A woman carries shopping bags from Macy’s department store in downtown Manhattan after the outbreak of coronavirus disease (COVID-19) in New York City on July 9, 2020.
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Retail sales in the United States increased less than expected in October and could slow further, restrained by a spiral of new Covid-1
Retail sales rose 0.3% last month, the sales department said on Tuesday. September data was revised to show sales growth of 1.6%, instead of increasing by 1.9%, as previously reported. Economists polled by Reuters predicted that retail sales would gain 0.5% in October.
Excluding cars, petrol, building materials and food services, retail sales rose 0.1% after a downward revision of 0.9% in September. These so-called basic retail sales correspond most closely to the consumer cost component of gross domestic product. Earlier, they were expected to grow 1.4% in September.
Daily cases of new coronaviruses have topped 100,000 since the beginning of this month, pushing the number of infections in the United States to more than 11 million, according to Reuters. Some state and local governments have imposed new restrictions on business.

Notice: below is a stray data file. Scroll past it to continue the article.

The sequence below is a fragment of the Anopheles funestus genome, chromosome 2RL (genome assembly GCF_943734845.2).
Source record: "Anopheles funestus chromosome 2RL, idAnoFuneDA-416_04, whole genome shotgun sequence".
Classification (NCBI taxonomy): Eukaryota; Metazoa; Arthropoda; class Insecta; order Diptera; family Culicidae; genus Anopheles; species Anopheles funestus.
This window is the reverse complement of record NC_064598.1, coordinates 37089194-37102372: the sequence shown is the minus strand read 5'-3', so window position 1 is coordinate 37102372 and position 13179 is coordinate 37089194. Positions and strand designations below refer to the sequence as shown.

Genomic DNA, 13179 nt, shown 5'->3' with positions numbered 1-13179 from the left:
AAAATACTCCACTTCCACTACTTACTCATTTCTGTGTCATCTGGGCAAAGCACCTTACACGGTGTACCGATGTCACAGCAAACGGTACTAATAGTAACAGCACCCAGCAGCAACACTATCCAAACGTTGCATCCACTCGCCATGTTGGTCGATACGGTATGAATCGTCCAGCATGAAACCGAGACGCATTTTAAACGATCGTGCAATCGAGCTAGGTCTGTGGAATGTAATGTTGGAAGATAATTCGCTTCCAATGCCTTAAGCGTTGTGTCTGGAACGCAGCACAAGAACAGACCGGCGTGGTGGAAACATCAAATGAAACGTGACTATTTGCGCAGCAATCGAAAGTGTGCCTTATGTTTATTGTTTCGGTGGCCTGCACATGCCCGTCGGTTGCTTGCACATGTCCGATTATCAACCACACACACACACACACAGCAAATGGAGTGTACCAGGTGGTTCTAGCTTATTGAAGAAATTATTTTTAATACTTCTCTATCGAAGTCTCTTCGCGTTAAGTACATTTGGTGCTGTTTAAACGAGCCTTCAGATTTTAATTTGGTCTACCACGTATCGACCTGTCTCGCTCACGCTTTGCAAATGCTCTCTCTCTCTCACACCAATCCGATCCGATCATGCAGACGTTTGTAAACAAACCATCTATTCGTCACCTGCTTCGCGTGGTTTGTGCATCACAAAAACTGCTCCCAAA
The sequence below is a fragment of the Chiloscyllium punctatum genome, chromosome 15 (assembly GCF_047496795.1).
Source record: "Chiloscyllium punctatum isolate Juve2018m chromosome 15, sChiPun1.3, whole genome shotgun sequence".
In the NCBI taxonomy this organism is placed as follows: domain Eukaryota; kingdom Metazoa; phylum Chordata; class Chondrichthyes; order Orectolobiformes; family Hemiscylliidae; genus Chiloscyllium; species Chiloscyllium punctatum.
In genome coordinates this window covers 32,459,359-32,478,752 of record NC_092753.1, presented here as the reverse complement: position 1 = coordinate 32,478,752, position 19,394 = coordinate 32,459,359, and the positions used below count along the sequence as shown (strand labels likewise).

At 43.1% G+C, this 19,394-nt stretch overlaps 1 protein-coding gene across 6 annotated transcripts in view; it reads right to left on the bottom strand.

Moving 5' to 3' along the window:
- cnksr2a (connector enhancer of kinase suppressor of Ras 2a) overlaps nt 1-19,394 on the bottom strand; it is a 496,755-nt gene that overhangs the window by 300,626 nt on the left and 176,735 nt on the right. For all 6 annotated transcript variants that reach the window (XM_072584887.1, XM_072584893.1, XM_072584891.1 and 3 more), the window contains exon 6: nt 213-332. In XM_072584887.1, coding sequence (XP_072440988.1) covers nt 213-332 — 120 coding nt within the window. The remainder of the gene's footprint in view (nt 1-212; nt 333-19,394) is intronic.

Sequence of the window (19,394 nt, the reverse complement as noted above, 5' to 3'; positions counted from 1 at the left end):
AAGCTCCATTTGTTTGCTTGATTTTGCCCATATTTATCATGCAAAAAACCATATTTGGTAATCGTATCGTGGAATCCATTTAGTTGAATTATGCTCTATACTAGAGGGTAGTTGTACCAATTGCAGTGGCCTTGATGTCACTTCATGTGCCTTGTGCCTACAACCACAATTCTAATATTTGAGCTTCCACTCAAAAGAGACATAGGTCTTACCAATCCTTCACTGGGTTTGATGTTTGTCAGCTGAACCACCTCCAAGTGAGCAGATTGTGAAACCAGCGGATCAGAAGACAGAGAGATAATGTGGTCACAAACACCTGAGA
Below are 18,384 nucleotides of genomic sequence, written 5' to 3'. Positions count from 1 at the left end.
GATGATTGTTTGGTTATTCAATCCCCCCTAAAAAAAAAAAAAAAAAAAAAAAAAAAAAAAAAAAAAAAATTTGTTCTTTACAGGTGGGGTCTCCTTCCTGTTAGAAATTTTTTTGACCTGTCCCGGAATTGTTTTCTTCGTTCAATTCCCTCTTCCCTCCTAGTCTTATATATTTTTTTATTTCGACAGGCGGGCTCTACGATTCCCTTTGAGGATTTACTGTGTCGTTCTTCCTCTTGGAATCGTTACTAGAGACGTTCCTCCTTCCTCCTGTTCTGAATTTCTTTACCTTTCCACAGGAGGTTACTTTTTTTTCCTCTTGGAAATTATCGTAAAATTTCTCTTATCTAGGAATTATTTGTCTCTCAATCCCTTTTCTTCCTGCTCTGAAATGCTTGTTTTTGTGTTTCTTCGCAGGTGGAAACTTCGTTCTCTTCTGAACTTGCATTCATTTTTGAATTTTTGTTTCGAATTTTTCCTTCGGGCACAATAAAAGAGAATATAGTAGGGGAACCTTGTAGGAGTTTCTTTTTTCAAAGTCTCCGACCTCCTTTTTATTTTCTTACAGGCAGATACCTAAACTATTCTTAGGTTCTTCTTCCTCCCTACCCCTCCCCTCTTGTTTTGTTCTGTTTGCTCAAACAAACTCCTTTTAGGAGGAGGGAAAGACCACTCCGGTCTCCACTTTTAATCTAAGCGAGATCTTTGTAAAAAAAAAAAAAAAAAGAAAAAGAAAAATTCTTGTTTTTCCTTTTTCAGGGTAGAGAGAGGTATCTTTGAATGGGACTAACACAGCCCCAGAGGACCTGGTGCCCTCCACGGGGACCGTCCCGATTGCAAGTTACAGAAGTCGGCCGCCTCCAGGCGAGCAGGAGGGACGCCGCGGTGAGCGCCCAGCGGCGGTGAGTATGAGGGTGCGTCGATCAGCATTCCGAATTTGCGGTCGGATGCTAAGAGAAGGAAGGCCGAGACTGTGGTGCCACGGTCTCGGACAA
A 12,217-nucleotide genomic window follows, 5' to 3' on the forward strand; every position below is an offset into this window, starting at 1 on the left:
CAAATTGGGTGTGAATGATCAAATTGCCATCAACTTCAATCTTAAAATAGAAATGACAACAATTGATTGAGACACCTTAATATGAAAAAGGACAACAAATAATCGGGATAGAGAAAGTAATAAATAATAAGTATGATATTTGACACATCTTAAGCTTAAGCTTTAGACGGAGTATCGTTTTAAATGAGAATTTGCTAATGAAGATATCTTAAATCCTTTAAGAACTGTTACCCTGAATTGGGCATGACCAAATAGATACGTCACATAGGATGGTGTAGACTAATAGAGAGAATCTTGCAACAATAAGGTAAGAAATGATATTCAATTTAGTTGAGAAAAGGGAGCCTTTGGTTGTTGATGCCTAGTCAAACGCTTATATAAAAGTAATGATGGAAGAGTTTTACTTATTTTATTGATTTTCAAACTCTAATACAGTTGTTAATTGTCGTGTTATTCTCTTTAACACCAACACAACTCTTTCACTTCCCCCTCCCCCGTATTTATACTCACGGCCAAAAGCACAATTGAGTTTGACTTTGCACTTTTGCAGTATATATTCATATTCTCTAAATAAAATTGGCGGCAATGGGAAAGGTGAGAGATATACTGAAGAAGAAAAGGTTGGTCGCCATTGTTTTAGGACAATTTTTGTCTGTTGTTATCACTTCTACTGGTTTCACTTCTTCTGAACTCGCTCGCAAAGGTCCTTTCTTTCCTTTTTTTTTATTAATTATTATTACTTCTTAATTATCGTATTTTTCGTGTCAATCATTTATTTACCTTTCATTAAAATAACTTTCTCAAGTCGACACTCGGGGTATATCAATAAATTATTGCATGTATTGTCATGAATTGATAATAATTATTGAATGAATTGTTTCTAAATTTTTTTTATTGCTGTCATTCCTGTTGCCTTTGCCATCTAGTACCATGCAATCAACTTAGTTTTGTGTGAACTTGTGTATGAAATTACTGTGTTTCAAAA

Restrictions and consumer avoidance in crowded places, such as bars and restaurants, could undermine costs and trigger a new wave of layoffs, further shrinking incomes after losing a state unemployment subsidy.
The supplement, which was part of more than $ 3 trillion to alleviate the government’s coronavirus, has expired for millions of unemployed and underage workers. Millions more will lose benefits next month when a government-funded program for the self-employed, giants and others who do not qualify for regular state unemployment programs expires.
Another government program providing benefits to people who have exhausted their six-month state aid entitlement will also expire in late December.
A second bailout is unlikely before President-elect Joe Biden takes office in January.
Economists expect moderate growth in retail sales for the rest of the year, which will contribute to slower economic growth after a historic jump in gross domestic product in the third quarter. A survey by JPMorgan among credit and debit cardholders showed a broad decline in costs until November 9, with large declines in countries where Covid-19 is spreading the fastest.
Growth estimates for the fourth quarter are below 5% per year. The economy grew 33.1 percent in the July-September quarter, following a 31.4 percent contraction in the second quarter, the deepest since the government began reporting in 1947.